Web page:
The International Monetary Fund said on Wednesday that it will contribute 1 billion euros to an overall financial rescue package of 10 billion euros ($12.8 billion) for Cyprus.
The IMF's managing director Christine Lagarde said the contribution would be made via a three-year loan that's expected to be cleared by the fund's executive board in early May.
Earlier this week, the final terms of the Cyprus bailout were agreed between the small Mediterranean island nation and the European Union and the IMF, following a protracted crisis that saw the country's banking sector shut down for the best part of two weeks.
Lagarde and Olli Rehn, the top monetary affairs official at the European Commission, the EU's executive arm, said "significant challenges lie ahead for Cyprus" as the government sets in motion a multi-year program of reforms to rebuild its banking sector and austerity.
Apart from spending cuts and tax increases worth around 5% of Cyprus' annual gross domestic product that have already been put in place, Lagarde said the country will need to do more. She said Cyprus will have to raise another 2% through measures such as a corporate tax rate hike from 10 to 12.5%, and the doubling of the interest rate tax to 30%.
The IMF chief said an additional 4.5% will be needed over the medium term if the country is to achieve a budget surplus worth 4% of its annual GDP by the target date of 2018. That surplus is needed to get the country's debt "on a firmly downward path."
"This is a challenging program that will require great efforts from the Cypriot population," Lagarde said. "We believe that it provides a durable and fully financed solution to the underlying problems facing Cyprus and provides a sustainable path toward a recovery."
EU Commission spokesman Olivier Bailly said the bailout will need parliamentary approval from several of Cyprus' euro partners by the end of this month so that the first batch of rescue money can reach Cyprus in May.
"We think this is a good agreement in the regard that it addresses the three main problems of the Cypriot economy," said Bailly.
To secure the bailout, Cyprus had to agree that bondholders, investors and savers in the country's two biggest banks - Bank of Cyprus and Laiki - take a hit.
Laiki, the country's second-largest lender, will be broken up with depositors with more than 100,000 euros ($128,000) taking major losses. Savers with more than 100,000 euros at the Bank of Cyprus could face losses of up to 60% as part of the rescue deal.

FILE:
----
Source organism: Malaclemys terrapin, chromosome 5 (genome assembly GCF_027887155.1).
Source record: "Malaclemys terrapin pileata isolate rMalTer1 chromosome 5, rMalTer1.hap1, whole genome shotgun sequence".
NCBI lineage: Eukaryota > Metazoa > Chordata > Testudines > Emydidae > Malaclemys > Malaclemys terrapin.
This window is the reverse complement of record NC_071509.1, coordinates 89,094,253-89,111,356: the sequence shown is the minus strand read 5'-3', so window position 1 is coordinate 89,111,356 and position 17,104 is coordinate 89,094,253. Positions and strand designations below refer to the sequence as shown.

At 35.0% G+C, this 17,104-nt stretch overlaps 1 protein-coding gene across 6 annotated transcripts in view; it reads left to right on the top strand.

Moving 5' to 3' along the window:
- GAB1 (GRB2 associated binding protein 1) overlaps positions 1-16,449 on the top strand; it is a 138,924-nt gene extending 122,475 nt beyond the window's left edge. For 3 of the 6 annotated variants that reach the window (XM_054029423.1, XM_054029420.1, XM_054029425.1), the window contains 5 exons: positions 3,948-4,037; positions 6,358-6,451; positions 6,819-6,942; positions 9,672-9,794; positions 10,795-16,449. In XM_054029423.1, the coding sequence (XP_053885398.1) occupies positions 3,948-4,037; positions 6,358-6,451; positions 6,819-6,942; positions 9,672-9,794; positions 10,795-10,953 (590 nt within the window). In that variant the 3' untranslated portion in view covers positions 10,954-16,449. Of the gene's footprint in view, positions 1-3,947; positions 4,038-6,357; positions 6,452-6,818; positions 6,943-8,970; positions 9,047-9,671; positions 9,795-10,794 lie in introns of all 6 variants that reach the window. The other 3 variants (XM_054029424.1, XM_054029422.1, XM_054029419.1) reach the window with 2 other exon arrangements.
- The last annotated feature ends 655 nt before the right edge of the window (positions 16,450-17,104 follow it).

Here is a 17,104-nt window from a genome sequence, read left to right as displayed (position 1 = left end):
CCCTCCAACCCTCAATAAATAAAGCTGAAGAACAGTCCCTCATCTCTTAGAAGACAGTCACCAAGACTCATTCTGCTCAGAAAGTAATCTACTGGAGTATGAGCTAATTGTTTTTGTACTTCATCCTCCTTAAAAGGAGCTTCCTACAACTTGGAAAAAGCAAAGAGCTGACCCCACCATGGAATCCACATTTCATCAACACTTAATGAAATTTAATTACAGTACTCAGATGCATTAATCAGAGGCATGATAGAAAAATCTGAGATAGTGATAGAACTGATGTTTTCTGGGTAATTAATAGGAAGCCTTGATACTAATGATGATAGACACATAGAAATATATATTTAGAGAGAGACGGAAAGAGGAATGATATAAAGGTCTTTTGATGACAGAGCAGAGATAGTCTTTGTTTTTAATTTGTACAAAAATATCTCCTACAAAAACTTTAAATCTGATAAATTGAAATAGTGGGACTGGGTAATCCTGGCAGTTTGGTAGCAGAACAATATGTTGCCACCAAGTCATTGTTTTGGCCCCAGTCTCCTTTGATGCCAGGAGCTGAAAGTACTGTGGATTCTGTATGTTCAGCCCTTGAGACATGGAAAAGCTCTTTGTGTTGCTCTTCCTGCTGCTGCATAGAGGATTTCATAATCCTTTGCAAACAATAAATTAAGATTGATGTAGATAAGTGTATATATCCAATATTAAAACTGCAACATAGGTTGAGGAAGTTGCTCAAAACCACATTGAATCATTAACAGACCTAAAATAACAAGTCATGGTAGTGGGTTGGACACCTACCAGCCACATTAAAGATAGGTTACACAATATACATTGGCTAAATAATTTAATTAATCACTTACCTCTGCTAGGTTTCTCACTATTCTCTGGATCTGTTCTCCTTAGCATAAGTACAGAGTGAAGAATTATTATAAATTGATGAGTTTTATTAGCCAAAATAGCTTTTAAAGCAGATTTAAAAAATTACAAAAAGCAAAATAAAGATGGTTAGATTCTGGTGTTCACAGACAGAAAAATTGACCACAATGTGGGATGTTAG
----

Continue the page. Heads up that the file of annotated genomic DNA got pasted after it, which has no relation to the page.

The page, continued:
The remaining 40% of those large Bank of Cyprus deposits remain frozen "for liquidity reasons." But the country's central bank said on Wednesday that a quarter of that 40% would be freed up to allow cash-starved businesses to keep running.
To head off a potential bank run, Cypriot authorities imposed restrictions on how much people can take out of their accounts when they reopened last week after a nearly two-week closure to allow politicians to hammer out the bailout deal.
The restrictions - the first-ever imposed in the 17 member group of countries that use the euro - included a daily cash withdrawal limit of 300 euros and a cap of 1,000 euros in cash for people leaving the country.
The country's new finance minister Harris Georgiades said the restrictions would be lifted "gradually." Georgiades officially took over his new post on Wednesday from Michalis Sarris who stepped aside just five weeks into the job as an investigation got underway into what led the country to near financial collapse. Sarris last year headed Laiki as the bank tried to woo investors without asking for state aid.
"We do need assistance today, but we shall do as I have said whatever it takes to fix our public finances and put our economy on track for growth and development," Georgiades told reporters. "I am optimistic that even though today's circumstances might be bleak, the medium and long-term prospects remain excellent."
Georgiades said the government is determined to meet all bailout targets and is already preparing a raft of measures "that go above and beyond" what's outlined in the rescue plan to promote growth.